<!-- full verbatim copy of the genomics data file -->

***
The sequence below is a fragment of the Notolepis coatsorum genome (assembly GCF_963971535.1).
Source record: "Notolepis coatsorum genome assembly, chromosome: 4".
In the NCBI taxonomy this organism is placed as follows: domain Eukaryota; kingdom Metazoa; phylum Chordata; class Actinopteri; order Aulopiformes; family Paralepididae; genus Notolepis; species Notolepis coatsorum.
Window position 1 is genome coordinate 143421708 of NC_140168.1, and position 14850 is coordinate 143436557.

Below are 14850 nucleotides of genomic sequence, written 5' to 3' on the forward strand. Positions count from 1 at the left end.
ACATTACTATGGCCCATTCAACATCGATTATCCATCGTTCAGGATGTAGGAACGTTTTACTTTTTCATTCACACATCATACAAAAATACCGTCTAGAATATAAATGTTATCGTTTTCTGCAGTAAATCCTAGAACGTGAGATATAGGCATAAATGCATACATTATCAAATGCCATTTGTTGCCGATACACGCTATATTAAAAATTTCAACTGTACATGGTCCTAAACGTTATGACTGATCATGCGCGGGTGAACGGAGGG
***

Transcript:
The sequence below is a fragment of the Notolepis coatsorum genome (assembly GCF_963971535.1).
Source record: "Notolepis coatsorum genome assembly, chromosome: 4".
In the NCBI taxonomy this organism is placed as follows: domain Eukaryota; kingdom Metazoa; phylum Chordata; class Actinopteri; order Aulopiformes; family Paralepididae; genus Notolepis; species Notolepis coatsorum.
Window position 1 is genome coordinate 143421708 of NC_140168.1, and position 14850 is coordinate 143436557.

Below are 14850 nucleotides of genomic sequence, written 5' to 3' on the forward strand. Positions count from 1 at the left end.
ACATTACTATGGCCCATTCAACATCGATTATCCATCGTTCAGGATGTAGGAACGTTTTACTTTTTCATTCACACATCATACAAAAATACCGTCTAGAATATAAATGTTATCGTTTTCTGCAGTAAATCCTAGAACGTGAGATATAGGCATAAATGCATACATTATCAAATGCCATTTGTTGCCGATACACGCTATATTAAAAATTTCAACTGTACATGGTCCTAAACGTTATGACTGATCATGCGCGGGTGAACGGAGGG